Green economy plans fuel new metals and energy ‘supercycle’

The global economy could be on the brink of a new commodity “supercycle” as governments prepare to use a green industrial revolution to kickstart growth following the coronavirus pandemic.

The price of commodities, such as energy and metals, have reached record highs in recent weeks despite the ongoing spread of Covid-19 and are expected to climb further as countries embark on plans for a green economic recovery.

Market experts, including US bank Goldman Sachs, believe the boom could echo the last “supercycle” in the early 2000s led by the sharp growth of emerging BRIC economies (Brazil, Russia, India and China).

“Covid is already ushering in a new era of policies aimed at social need instead of financial stability,” the US bank said. “This will likely create cyclically stronger, more commodity-intensive economic growth.”

Chris Midgeley, the head of analytics at S&P Global Platts, said “an unusual confluence” of global events had ignited a surge in commodity markets in recent months, but the trend was largely driven by growth in China.

Iron ore prices climbed to $176.90 a tonne shortly before Christmas, the highest since May 2011, and the market price for copper topped $8,000 a tonne for the first time in more than seven years. Global oil prices have climbed to 11-month highs of $55 a barrel with help from the Opec oil cartel.

“Construction sites are some of the few areas of the economy that have remained open, and in places like China the government has been trying to stimulate that part of the economy,” Midgeley said.

The fiscal stimulus plans outlined by countries – including the UK and the the incoming Biden administration in the US – are likely to increase demand for metals and energy to build green infrastructure.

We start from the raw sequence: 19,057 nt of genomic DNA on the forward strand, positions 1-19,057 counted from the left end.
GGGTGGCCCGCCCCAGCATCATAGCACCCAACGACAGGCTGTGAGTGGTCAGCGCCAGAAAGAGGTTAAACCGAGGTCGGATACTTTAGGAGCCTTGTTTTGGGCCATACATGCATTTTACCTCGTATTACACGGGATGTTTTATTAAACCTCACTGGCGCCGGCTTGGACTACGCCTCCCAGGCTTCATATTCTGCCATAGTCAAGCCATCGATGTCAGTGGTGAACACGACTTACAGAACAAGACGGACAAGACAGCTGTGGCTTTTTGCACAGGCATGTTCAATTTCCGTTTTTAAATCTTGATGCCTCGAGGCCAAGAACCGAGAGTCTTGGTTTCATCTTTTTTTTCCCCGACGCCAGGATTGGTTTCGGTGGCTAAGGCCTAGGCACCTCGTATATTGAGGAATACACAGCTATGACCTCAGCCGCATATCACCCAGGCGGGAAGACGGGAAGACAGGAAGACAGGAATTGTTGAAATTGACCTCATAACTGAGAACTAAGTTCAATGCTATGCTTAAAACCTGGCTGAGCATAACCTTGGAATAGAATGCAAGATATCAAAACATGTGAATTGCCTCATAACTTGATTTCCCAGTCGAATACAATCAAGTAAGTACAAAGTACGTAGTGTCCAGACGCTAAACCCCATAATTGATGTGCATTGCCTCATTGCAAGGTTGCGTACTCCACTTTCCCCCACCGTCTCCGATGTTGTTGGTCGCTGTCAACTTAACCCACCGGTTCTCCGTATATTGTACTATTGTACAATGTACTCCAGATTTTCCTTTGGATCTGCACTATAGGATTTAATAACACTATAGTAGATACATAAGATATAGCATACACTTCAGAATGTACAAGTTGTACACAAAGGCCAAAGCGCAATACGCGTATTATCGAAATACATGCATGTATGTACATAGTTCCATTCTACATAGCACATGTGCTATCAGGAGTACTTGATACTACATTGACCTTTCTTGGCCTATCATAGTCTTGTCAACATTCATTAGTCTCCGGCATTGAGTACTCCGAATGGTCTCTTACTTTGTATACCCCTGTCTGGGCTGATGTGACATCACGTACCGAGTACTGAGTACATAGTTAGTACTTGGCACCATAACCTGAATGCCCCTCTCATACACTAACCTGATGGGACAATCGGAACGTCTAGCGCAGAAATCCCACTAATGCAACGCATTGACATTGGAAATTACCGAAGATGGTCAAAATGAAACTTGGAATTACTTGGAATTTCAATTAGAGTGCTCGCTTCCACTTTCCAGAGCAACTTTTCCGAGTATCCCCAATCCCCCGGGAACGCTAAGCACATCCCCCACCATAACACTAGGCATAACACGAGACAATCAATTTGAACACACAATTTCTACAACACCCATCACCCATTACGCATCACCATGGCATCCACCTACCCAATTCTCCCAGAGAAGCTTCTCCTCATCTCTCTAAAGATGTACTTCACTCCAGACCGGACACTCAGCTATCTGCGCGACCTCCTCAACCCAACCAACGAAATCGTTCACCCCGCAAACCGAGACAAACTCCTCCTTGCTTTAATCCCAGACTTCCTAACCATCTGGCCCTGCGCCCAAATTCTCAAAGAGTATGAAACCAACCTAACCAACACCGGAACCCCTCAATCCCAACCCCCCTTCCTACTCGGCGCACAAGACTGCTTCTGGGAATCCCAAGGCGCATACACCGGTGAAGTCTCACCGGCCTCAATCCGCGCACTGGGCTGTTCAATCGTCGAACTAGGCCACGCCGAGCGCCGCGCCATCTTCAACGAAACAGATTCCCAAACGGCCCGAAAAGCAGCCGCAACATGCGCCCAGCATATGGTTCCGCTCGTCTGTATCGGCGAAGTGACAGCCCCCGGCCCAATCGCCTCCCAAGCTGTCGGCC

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“Things like copper, nickel and cobalt, are all likely to see a boost from the extra demand to build infrastructure. Even steel and petrochemicals will be needed,” said Midgeley.

A weaker US dollar, the currency used to trade most commodities, could allow prices to climb higher as demand grows.

Mark Lewis, BNP Paribas’ global head of sustainability research, said: “I’ve been in financial markets for 30 years now and I have never seen anything like it. It feels like any market you look at, investors want to buy.”

The next three decades are “likely to bring a supercycle in investments in clean energy infrastructure, clean transportation and everything else that is required to make the green transition possible,” he said.

Higher fossil fuel market prices could increase the appetite for low-cost renewable energy which will be even cheaper by comparison as fossil fuel prices rise, Lewis added.

Low-carbon energy will be even more economically attractive to major energy users in Europe thanks to record high prices for carbon permits on the EU’s emissions trading scheme, which reached €34.25 per tonne of CO2 for the first time last week.

However, higher fossil fuel prices could also tempt major oil and gas companies to invest in lucrative new projects by inflating the profits of existing oil and gas portfolios in “one last party” for fossil fuels, he warned.

“This is the dilemma for these companies. Any company will be interested in maximising returns from their existing [fossil fuel] portfolio. But we will be watching very closely for whether they start investing in major new projects. It will be a very interesting test of their commitment.”

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